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  • The US-Asia relationship in 2010: Progress and problems

    President Obama’s 10 day tour of Asia’s four largest democracies showed a continued commitment to engage Asia, even if difficult Tea Party politics at home might derail the practicalities of increased regional engagement. For Americans, President Obama brought home deliverables on jobs in India and helped lay groundwork for trade agreements with Korea. For some Asians, there is a feeling of relief that US-Asia relations will continue.

  • Japan’s challenges all begin with ‘D’

    Debate over Japan’s possible participation in the Trans Pacific Partnership (TPP) accession negotiation is about more than an international commercial policy issue alone. Through the TPP, a higher quality, more comprehensive trading agreement may be attained than through regional or bilateral FTAs. Japan may be able to use the TPP to compete with China for regional leadership in an area where China has so far been surging ahead of Japan by virtue of an aggressive FTA strategy.

  • Three reasons why Japan should join the TPP

    The 2010 APEC meeting in Yokohoma ended one month ago but the Japanese media is still discussing whether or not Japan should join the Trans Pacific Partnership (TPP). Prime Minister Kan planned to announce Japan’s accession officially at the leaders’ meeting so as to make it a highlight of APEC 2010 but he had to postpone it until June next year because of strong objections of agricultural protectionists.

  • Trade policy needs to go global

    In East Asia and across the Pacific there has been a growing number of these bilateral agreements and there are as yet unfulfilled ambitions to negotiate various regional ‘free trade’ arrangements, within ASEAN + 3 or within ASEAN + 6 and APEC — where the Free Trade Agreement of Asia and the Pacific and, recently, the Trans Pacific Partnership, extending from a group of small Asia Pacific economies, have gained some favour.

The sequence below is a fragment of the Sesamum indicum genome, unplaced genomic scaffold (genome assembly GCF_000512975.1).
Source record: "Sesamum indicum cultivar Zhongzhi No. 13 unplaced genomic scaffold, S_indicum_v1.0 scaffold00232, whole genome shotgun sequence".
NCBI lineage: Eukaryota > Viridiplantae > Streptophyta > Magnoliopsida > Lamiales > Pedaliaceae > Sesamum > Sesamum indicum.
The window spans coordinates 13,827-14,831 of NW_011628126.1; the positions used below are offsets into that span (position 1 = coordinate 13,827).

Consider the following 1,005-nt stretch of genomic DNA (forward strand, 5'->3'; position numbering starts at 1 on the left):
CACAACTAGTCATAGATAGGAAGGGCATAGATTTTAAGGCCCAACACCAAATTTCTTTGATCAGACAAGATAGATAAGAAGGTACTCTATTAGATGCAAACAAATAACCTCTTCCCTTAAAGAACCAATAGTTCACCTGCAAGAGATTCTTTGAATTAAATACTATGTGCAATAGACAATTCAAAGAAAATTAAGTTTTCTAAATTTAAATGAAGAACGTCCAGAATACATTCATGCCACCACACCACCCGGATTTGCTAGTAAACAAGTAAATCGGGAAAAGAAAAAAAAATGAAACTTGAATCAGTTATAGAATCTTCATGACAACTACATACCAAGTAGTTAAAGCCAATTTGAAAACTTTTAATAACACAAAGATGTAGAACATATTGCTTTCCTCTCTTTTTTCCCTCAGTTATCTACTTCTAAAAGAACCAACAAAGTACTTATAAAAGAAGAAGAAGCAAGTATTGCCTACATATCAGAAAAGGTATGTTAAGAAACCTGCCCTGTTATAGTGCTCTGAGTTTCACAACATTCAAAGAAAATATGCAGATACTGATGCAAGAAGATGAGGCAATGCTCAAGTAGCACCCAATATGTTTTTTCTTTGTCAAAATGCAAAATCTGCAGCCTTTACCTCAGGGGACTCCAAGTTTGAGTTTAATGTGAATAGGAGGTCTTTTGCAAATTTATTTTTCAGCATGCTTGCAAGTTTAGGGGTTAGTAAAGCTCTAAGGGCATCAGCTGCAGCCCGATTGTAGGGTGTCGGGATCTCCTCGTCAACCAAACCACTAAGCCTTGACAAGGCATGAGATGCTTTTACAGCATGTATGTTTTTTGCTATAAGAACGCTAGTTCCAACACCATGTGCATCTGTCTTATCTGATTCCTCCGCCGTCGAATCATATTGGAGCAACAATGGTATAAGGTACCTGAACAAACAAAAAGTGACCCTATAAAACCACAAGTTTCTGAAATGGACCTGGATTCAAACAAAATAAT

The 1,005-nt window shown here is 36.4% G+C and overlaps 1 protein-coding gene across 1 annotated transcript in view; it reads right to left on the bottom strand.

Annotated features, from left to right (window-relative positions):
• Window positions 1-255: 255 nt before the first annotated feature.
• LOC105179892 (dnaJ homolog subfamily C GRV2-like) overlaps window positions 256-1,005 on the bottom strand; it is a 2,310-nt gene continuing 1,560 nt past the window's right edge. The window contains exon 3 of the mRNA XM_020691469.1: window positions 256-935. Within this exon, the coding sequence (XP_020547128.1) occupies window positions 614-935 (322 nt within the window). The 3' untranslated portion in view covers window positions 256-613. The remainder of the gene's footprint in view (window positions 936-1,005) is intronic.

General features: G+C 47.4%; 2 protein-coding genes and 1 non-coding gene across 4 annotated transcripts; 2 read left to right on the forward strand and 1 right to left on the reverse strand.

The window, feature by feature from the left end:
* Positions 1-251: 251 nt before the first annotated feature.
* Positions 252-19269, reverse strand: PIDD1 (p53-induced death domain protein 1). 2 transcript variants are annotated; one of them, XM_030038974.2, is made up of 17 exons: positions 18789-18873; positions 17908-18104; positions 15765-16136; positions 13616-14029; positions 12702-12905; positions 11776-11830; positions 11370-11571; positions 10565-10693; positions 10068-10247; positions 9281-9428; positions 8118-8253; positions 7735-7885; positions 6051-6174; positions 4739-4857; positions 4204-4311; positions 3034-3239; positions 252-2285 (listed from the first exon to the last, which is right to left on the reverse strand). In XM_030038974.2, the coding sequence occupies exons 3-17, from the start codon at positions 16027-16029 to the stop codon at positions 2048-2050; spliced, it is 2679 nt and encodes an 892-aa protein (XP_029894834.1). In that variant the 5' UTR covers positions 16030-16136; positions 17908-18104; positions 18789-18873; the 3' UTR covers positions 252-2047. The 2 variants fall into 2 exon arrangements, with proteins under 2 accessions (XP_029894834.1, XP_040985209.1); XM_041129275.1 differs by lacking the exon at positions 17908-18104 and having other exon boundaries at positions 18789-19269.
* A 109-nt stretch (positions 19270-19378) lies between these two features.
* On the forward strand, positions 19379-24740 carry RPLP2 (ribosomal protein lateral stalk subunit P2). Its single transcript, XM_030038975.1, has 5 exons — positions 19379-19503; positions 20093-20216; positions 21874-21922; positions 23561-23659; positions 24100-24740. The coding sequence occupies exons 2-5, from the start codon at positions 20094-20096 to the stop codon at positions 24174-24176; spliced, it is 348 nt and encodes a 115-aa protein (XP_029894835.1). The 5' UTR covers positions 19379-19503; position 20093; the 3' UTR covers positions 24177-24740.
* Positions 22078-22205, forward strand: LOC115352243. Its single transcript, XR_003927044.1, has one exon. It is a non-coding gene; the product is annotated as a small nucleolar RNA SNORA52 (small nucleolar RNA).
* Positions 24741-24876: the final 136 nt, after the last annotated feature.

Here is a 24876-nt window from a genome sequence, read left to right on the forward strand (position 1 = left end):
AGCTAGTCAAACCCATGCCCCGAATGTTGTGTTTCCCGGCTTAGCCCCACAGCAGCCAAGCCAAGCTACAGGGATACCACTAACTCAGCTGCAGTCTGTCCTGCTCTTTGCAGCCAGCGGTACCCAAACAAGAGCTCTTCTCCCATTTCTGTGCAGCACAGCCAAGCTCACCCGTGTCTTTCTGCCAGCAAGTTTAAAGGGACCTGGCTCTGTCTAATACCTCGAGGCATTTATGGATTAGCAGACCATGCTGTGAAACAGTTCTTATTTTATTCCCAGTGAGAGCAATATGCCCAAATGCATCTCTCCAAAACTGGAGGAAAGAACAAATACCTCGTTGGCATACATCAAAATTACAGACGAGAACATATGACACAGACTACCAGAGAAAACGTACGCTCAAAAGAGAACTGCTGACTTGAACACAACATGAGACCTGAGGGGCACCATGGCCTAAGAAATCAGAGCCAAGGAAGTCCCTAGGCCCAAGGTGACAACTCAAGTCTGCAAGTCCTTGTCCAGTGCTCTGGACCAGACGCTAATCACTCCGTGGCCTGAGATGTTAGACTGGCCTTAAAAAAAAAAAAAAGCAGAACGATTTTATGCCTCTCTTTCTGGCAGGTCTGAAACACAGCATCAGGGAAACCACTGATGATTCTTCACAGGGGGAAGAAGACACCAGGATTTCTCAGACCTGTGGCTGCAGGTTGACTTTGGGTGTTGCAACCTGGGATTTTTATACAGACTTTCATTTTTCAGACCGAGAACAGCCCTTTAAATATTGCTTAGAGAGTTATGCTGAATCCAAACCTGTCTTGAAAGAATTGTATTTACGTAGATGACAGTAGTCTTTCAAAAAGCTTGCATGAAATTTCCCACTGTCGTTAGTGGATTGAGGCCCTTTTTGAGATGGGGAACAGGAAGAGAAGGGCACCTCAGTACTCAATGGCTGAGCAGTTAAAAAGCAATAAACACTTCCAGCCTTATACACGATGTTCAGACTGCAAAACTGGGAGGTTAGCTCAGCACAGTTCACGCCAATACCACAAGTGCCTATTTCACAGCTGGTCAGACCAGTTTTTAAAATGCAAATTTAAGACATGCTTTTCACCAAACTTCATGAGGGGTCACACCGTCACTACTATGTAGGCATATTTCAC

• APEC 2011: Can the US deliver?

    Delivering an end to the Doha Round is what all APEC governments want to see. It is far more valuable than any progress towards a TPP deal that, if ever concluded, may benefit some but create problems for others.

  • Obama in Asia

    One of the ongoing initiatives within APEC is the Trans Pacific Partnership (TPP) started by four small and open economies: Brunei, Chile, New Zealand and Singapore. The TPP is being extended to 5 other partner economies: Australia, US, Peru, Vietnam, and Malaysia. Japan has indicated interest in joining. The US hopes to conclude the negotiations in time for the leaders of the nine economies to sign the agreement in Honolulu next year. The TPP is a stepping stone to the ambitious goal of a Free Trade Area of the Asia Pacific (FTAAP). At the Yokohama Summit, the APEC leaders declared that, ‘now is the time for APEC to translate FTAAP from an aspirational to a more concrete vision’.

  • TPP, trade liberalisation and Japan’s farm lobby

    The Japanese cabinet decided its FTA trade policy on 9th November. The ‘Basic Policy on Comprehensive Economic Partnerships’ also refers to the ‘Trans-Pacific Partnership’ (TPP), stating ‘…it is necessary to act through gathering further information, and Japan, while moving expeditiously to improve domestic environment, will commence consultations with the TPP member countries’.

  • Is the Trans-Pacific Partnership idea a dead end?

    President Obama’s trip to India, Indonesia, the G20 in Korea and APEC in Japan was all about America’s new engagement with Asia. As he said in his address at APEC in Yokohama, America wants to gain its share in the growth of Asian markets as they become a more and more important part of the global economic opportunity. But what does America need to do to achieve that objective?

  • Japan: To TPP or not to TPP

    Japanese politicians are still debating whether Japan should join the Trans-Pacific Partnership (TPP). TPP members are not allowed exclusions. Agriculture is the issue, specifically the domestic political constraints imposed by protection of that sector in Japan. At the same time, the business sector is pushing hard to join.

  • Asia in the ‘new American moment’

    Secretary of State Hillary Clinton’s ‘new American moment in international relations’ speech, delivered to the Council on Foreign Relations in Washington DC on September 8, 2010, has been widely discussed and debated. Although the speech did not concern Asia only, it does signal important changes in the way the United States looks at Asia, especially its regional architecture.